Which quartz manufacturer to choose?
It really comes down to personal preference as tests and reviews say that quartz countertops – made of mineral, pigment and resin – perform well among all major brands.
Caesarstone hobnobs with celebrities. The Israel-based company teamed up with Architectural Digest to design the green room at the 2014 Oscars and sponsors Variety’s Actors on Actors show, aligning its brand with stars such as Jennifer Aniston, Jake Gyllenhaal and Reese Witherspoon.
Caestarstone’s polished quartz countertops require the least maintenance. Its honed, textured and Motivo™ finishes require more daily maintenance and may need regular cleaning with products such as SoftScrub to remove fingerprints and metal marks. Before purchasing, note exclusions to the company’s residential lifetime warranty that apply to non-standard surfaces.
Silestone is made by Concertino, a 70-year-old Spanish company, and claims to dominate the U.S. quartz countertop and to offer the only written 10-year, transferable warranty. It understands and caters to its luxury-minded audience – one of its ads won the Cannes Golden Lion award. Silestone formulates its quartz countertops to resist bacteria as well as damage from utensils, cast iron pans and cat claws.
Silestone countertops come in polished, matte and rugged finishes and 60 colors, including subtle neutrals and bright reds. You might like the deep blue Atlantis from its Ocean collection or Silestone’s Tritium quartz countertop in its Stonium series.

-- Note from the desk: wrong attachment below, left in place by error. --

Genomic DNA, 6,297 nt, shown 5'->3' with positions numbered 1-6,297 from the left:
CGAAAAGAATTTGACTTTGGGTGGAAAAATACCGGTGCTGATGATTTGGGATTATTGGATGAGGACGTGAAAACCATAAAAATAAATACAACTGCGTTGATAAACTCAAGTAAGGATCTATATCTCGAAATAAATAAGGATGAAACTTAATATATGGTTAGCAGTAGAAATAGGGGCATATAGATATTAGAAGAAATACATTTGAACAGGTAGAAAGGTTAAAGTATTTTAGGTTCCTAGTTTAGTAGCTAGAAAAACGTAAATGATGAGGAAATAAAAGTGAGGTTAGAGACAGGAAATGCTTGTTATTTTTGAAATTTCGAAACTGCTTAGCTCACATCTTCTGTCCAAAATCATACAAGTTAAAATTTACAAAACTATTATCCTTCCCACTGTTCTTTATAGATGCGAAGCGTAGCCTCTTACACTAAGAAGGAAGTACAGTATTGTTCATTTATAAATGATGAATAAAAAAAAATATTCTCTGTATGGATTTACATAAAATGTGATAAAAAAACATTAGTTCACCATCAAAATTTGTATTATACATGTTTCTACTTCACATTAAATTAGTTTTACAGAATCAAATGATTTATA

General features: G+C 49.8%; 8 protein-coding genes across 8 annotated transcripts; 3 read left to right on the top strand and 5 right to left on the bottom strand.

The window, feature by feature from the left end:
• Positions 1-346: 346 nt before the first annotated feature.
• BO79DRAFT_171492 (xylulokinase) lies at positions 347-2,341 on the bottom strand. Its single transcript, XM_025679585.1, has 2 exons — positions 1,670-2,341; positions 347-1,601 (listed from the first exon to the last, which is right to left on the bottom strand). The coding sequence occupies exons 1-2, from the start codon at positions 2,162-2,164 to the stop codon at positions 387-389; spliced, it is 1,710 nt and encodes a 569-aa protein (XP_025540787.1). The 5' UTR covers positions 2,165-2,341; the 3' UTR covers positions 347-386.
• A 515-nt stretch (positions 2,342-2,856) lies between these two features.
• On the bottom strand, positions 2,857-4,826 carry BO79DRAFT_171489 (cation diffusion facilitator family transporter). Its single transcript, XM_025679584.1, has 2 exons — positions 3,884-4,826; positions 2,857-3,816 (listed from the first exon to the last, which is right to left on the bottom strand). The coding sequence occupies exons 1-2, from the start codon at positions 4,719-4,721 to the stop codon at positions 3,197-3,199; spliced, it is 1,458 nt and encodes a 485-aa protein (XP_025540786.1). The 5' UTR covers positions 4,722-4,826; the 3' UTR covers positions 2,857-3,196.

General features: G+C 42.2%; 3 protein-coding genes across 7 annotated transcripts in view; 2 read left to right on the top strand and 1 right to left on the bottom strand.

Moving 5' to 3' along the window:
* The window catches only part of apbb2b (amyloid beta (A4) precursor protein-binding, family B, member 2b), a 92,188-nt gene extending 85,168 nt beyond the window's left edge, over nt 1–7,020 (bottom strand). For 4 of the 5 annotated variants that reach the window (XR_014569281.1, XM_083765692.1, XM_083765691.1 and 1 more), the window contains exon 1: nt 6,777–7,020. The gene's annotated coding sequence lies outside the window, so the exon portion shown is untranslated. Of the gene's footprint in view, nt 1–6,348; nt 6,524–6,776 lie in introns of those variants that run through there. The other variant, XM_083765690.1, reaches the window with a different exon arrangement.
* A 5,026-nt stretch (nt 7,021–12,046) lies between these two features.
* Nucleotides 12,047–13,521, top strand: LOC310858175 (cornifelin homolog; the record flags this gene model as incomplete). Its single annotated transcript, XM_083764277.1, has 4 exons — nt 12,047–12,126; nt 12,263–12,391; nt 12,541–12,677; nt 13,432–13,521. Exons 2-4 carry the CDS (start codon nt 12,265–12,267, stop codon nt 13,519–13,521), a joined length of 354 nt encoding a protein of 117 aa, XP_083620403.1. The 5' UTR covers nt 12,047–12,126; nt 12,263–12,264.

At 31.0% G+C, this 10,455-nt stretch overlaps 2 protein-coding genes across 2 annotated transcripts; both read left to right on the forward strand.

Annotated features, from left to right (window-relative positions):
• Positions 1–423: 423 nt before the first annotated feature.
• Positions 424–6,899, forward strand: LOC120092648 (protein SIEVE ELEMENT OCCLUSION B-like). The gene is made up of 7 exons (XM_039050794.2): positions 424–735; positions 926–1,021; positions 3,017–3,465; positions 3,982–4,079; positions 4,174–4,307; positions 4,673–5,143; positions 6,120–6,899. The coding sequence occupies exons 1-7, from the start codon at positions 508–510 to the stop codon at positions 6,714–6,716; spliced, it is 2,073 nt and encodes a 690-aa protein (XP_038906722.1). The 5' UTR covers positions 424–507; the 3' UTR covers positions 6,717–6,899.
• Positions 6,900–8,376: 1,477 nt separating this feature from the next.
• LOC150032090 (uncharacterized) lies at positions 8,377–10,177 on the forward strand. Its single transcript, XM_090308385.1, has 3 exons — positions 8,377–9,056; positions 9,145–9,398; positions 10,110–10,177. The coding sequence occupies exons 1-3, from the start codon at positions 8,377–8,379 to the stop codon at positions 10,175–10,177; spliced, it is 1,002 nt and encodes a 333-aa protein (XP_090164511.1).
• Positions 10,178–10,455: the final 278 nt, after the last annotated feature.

Cambria quartz countertops are American-made by a family-owned company headquartered in Minneapolis that also owns a title company and a mortgage company. In 2007, Cambria earned the #4 spot in Entreprenur’s Hot 500 list of fastest growing companies.
You may like Cambria’s Waterstone Collection, inspired by the effect of water rippling over stones, and a website feature that lets you find a Benjamin Moore paint to complement your countertop choice. Cambria quartz countertops are non-porous so do not collect bacteria and have been certified by GreenGuard as a “low emitting product” for indoor air quality.
Expect to pay $40 to $100 per square foot for quartz countertops, including installation.
Quartz countertops are most often compared to granite. If you want the real thing – natural material and colors unique to your slab – granite costs about the same and holds up to heat, cuts and scratches equally as well as quartz. Granite requires some after-installation maintenance as you must periodically reseal it to keep it stain-resistant. Edges and corners can chip and require professional care. You also sacrifice color choices – don’t expect to find a solid aqua in granite.